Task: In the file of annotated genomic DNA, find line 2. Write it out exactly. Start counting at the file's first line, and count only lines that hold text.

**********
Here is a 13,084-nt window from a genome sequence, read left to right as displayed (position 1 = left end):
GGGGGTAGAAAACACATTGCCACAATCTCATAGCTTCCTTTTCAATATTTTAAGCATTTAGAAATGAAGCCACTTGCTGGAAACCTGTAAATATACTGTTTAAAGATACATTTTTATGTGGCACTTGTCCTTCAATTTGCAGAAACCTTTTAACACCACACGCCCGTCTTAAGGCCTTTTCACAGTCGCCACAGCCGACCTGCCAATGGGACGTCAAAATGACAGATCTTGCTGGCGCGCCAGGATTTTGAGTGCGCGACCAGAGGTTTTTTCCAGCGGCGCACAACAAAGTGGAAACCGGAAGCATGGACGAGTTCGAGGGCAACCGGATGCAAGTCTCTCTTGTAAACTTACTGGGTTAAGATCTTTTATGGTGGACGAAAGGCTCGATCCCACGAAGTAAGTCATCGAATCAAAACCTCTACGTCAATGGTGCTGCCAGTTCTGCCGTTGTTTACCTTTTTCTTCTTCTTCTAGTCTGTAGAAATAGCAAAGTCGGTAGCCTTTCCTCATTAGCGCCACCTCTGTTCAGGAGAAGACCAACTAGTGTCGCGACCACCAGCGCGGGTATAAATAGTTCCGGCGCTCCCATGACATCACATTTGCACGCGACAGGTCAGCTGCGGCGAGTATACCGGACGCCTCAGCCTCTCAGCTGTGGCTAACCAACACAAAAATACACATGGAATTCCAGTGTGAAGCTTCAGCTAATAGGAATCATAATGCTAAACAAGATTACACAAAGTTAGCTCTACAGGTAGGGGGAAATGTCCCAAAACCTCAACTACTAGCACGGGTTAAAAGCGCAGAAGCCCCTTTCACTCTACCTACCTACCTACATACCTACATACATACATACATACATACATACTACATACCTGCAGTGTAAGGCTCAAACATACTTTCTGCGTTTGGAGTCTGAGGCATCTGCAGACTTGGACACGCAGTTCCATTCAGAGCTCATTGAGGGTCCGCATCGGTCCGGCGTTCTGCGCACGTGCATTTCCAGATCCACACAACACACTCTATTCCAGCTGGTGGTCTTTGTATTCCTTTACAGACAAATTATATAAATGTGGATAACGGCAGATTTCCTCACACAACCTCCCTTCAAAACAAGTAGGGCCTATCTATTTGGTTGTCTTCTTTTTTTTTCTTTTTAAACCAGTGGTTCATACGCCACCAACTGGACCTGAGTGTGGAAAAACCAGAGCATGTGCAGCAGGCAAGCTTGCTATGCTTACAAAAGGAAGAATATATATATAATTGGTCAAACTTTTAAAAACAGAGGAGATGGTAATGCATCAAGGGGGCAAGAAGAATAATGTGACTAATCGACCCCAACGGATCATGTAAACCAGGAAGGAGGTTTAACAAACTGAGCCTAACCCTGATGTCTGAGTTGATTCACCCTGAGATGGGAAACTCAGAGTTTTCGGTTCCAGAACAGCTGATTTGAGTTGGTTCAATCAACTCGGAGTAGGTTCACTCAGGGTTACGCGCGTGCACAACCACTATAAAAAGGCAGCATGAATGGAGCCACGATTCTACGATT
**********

GGGGGTAGAAAACACATTGCCACAATCTCATAGCTTCCTTTTCAATATTTTAAGCATTTAGAAATGAAGCCACTTGCTGGAAACCTGTAAATATACTGTTTAAAGATACATTTTTATGTGGCACTTGTCCTTCAATTTGCAGAAACCTTTTAACACCACACGCCCGTCTTAAGGCCTTTTCACAGTCGCCACAGCCGACCTGCCAATGGGACGTCAAAATGACAGATCTTGCTGGCGCGCCAGGATTTTGAGTGCGCGACCAGAGGTTTTTTCCAGCGGCGCACAACAAAGTGGAAACCGGAAGCATGGACGAGTTCGAGGGCAACCGGATGCAAGTCTCTCTTGTAAACTTACTGGGTTAAGATCTTTTATGGTGGACGAAAGGCTCGATCCCACGAAGTAAGTCATCGAATCAAAACCTCTACGTCAATGGTGCTGCCAGTTCTGCCGTTGTTTACCTTTTTCTTCTTCTTCTAGTCTGTAGAAATAGCAAAGTCGGTAGCCTTTCCTCATTAGCGCCACCTCTGTTCAGGAGAAGACCAACTAGTGTCGCGACCACCAGCGCGGGTATAAATAGTTCCGGCGCTCCCATGACATCACATTTGCACGCGACAGGTCAGCTGCGGCGAGTATACCGGACGCCTCAGCCTCTCAGCTGTGGCTAACCAACACAAAAATACACATGGAATTCCAGTGTGAAGCTTCAGCTAATAGGAATCATAATGCTAAACAAGATTACACAAAGTTAGCTCTACAGGTAGGGGGAAATGTCCCAAAACCTCAACTACTAGCACGGGTTAAAAGCGCAGAAGCCCCTTTCACTCTACCTACCTACCTACATACCTACATACATACATACATACATACATACTACATACCTGCAGTGTAAGGCTCAAACATACTTTCTGCGTTTGGAGTCTGAGGCATCTGCAGACTTGGACACGCAGTTCCATTCAGAGCTCATTGAGGGTCCGCATCGGTCCGGCGTTCTGCGCACGTGCATTTCCAGATCCACACAACACACTCTATTCCAGCTGGTGGTCTTTGTATTCCTTTACAGACAAATTATATAAATGTGGATAACGGCAGATTTCCTCACACAACCTCCCTTCAAAACAAGTAGGGCCTATCTATTTGGTTGTCTTCTTTTTTTTTCTTTTTAAACCAGTGGTTCATACGCCACCAACTGGACCTGAGTGTGGAAAAACCAGAGCATGTGCAGCAGGCAAGCTTGCTATGCTTACAAAAGGAAGAATATATATATAATTGGTCAAACTTTTAAAAACAGAGGAGATGGTAATGCATCAAGGGGGCAAGAAGAATAATGTGACTAATCGACCCCAACGGATCATGTAAACCAGGAAGGAGGTTTAACAAACTGAGCCTAACCCTGATGTCTGAGTTGATTCACCCTGAGATGGGAAACTCAGAGTTTTCGGTTCCAGAACAGCTGATTTGAGTTGGTTCAATCAACTCGGAGTAGGTTCACTCAGGGTTACGCGCGTGCACAACCACTATAAAAAGGCAGCATGAATGGAGCCACGATTCTACGATT